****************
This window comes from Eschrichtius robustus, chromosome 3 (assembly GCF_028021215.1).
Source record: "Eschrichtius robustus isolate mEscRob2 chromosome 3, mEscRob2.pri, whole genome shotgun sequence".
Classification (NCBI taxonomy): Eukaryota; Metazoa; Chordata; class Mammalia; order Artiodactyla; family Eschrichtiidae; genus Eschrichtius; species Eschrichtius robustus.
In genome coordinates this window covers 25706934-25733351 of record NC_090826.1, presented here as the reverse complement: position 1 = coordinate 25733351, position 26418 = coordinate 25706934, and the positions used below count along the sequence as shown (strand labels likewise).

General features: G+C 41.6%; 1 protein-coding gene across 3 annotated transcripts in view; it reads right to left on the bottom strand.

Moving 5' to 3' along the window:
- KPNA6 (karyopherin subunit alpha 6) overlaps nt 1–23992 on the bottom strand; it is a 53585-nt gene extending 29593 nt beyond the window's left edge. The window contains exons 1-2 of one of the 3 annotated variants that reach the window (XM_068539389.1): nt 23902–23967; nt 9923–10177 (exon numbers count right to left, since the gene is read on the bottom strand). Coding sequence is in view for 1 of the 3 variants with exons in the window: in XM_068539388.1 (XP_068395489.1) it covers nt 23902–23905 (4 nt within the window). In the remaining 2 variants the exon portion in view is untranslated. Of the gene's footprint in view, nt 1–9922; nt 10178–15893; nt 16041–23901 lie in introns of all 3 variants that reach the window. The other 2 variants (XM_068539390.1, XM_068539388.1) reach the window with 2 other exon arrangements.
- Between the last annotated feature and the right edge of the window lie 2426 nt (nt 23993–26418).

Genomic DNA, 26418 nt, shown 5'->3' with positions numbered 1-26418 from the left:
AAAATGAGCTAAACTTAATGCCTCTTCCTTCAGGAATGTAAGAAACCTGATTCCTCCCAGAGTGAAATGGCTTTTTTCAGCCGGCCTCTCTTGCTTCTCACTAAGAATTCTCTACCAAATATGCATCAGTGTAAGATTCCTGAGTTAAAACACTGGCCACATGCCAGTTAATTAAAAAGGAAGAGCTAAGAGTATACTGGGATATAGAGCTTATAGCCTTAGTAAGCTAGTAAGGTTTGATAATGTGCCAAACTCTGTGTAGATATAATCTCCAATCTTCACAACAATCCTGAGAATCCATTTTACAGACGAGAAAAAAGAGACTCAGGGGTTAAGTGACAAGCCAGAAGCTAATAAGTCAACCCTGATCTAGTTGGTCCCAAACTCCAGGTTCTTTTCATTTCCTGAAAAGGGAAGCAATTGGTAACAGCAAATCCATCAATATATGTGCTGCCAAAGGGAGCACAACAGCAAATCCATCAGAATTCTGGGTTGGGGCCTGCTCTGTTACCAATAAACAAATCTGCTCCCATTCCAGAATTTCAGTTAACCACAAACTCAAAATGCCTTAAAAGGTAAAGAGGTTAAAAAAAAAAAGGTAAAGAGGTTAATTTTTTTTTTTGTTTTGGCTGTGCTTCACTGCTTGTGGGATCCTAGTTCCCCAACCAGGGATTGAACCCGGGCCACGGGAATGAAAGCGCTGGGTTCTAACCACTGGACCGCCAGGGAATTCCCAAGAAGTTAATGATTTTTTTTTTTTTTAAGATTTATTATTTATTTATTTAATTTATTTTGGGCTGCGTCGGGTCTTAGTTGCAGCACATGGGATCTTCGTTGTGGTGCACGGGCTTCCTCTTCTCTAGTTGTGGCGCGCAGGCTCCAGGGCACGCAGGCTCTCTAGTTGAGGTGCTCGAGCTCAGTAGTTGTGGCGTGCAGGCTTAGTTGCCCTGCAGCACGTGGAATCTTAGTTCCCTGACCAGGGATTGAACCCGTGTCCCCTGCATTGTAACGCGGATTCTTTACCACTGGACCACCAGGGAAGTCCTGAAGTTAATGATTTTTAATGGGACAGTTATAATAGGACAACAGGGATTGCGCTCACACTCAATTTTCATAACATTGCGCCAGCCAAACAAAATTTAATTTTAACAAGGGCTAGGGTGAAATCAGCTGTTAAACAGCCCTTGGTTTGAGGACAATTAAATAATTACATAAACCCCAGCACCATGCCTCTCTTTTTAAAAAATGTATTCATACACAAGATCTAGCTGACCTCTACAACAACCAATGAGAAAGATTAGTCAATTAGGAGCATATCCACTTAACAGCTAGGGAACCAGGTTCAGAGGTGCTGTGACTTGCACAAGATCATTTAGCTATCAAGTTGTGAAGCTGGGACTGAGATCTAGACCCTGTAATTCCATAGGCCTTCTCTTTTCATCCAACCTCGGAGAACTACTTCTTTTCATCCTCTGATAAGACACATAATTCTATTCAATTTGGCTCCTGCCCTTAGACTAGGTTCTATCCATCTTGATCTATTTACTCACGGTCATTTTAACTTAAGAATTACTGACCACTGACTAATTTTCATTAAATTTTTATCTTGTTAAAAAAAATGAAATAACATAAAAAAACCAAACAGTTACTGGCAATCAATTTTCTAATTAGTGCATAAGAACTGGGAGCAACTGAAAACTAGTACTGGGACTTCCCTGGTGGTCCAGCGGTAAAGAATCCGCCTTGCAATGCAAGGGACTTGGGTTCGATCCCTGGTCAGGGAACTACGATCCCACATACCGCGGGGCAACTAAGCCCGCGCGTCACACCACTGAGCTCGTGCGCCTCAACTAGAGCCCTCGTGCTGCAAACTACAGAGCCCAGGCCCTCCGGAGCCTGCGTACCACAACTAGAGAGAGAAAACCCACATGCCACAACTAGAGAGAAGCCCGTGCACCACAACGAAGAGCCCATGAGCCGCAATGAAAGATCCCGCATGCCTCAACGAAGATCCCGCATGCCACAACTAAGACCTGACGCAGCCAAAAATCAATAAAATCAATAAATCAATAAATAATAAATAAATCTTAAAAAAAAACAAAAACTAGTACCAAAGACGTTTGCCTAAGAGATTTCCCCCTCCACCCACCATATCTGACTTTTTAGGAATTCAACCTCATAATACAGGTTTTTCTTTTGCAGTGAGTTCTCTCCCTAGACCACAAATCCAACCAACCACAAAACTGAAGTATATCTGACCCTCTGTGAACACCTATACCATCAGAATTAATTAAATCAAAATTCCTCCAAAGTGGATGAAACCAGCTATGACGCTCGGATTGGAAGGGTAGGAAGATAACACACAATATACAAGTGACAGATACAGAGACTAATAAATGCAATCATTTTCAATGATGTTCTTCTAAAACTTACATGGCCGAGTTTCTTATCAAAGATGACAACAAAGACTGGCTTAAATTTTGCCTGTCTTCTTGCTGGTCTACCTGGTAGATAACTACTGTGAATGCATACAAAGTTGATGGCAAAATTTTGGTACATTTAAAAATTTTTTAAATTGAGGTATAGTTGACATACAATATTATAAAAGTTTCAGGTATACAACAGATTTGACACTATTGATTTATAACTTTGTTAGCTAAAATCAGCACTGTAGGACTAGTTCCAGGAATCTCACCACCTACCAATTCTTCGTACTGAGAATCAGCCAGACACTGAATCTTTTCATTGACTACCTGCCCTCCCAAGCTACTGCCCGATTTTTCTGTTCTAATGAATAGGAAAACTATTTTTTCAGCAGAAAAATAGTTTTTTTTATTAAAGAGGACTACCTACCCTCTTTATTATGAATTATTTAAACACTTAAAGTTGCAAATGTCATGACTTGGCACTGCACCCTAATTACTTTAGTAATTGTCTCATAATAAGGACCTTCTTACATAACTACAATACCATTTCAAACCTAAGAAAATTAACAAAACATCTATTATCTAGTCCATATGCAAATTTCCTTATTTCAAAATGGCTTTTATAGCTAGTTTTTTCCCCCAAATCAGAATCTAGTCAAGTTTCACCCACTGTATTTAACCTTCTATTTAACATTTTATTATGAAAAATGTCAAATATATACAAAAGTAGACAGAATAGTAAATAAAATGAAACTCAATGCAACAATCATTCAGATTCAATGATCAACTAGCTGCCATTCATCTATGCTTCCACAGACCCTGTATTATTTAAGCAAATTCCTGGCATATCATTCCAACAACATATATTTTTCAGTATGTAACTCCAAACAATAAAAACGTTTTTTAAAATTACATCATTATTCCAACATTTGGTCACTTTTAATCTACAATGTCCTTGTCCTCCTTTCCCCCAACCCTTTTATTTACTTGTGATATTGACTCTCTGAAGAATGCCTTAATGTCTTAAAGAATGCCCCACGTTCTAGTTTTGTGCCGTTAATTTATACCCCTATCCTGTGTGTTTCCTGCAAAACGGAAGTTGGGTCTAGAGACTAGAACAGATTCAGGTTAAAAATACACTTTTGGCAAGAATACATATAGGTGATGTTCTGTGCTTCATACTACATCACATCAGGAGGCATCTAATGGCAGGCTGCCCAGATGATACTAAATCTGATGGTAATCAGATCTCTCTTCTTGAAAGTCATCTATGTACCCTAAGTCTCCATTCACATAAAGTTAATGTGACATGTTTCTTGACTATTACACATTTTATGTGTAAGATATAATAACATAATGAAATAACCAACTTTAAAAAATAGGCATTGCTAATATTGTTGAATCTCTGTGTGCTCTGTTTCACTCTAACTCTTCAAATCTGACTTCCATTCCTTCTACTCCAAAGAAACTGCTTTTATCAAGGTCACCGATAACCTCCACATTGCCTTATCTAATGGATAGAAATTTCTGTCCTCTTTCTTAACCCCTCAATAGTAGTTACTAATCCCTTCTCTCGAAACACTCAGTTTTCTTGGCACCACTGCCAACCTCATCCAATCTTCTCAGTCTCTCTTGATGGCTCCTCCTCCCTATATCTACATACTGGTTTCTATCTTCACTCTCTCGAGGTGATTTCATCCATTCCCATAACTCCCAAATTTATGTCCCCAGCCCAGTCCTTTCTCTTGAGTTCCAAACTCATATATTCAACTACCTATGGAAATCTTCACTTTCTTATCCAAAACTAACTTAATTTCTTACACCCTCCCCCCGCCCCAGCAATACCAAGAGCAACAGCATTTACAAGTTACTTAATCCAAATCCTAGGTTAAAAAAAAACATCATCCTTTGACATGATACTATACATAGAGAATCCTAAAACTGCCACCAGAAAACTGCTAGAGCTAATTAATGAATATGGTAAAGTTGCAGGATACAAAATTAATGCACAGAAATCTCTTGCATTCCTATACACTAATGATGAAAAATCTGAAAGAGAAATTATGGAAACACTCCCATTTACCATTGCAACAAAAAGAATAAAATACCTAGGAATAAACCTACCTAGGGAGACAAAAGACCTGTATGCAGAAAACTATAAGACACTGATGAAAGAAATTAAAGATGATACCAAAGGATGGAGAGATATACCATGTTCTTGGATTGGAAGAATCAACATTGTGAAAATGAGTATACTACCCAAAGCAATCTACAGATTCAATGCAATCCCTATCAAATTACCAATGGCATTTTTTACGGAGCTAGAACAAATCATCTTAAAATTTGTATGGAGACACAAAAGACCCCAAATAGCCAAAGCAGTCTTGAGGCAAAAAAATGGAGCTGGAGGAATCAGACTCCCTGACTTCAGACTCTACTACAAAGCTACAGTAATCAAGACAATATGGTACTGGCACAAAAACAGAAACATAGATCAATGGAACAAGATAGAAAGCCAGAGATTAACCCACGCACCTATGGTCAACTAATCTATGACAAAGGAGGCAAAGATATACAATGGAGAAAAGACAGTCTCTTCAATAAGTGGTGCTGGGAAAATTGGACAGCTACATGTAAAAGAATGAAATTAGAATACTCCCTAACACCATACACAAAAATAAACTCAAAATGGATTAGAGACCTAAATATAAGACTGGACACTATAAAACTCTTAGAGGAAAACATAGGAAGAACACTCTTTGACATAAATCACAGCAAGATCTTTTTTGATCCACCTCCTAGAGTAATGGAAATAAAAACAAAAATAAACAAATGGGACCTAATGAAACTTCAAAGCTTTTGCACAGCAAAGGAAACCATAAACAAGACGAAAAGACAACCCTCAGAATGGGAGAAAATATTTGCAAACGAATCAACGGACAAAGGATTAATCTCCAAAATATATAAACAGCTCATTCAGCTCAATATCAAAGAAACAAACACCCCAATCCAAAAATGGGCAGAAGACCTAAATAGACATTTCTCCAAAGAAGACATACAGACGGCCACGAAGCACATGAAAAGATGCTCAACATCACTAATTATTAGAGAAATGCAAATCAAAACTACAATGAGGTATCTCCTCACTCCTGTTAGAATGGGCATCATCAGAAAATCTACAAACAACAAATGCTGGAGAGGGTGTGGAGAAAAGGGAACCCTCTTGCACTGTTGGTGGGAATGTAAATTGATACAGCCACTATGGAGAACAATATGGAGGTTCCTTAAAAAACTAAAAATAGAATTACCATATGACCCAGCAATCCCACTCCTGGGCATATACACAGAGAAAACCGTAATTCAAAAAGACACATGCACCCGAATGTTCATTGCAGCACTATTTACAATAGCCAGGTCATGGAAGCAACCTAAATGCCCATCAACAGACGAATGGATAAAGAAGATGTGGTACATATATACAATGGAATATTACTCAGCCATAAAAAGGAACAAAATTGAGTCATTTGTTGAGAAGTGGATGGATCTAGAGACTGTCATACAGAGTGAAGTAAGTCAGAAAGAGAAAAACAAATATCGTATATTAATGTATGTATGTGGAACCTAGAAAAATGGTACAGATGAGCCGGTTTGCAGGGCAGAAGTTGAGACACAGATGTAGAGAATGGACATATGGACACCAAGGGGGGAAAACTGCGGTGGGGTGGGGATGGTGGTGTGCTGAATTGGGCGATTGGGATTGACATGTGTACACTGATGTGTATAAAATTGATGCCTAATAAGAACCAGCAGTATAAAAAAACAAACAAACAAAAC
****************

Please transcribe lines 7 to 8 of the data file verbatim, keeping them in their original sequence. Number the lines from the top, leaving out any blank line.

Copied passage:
- KPNA6 (karyopherin subunit alpha 6) overlaps nt 1–23992 on the bottom strand; it is a 53585-nt gene extending 29593 nt beyond the window's left edge. The window contains exons 1-2 of one of the 3 annotated variants that reach the window (XM_068539389.1): nt 23902–23967; nt 9923–10177 (exon numbers count right to left, since the gene is read on the bottom strand). Coding sequence is in view for 1 of the 3 variants with exons in the window: in XM_068539388.1 (XP_068395489.1) it covers nt 23902–23905 (4 nt within the window). In the remaining 2 variants the exon portion in view is untranslated. Of the gene's footprint in view, nt 1–9922; nt 10178–15893; nt 16041–23901 lie in introns of all 3 variants that reach the window. The other 2 variants (XM_068539390.1, XM_068539388.1) reach the window with 2 other exon arrangements.
- Between the last annotated feature and the right edge of the window lie 2426 nt (nt 23993–26418).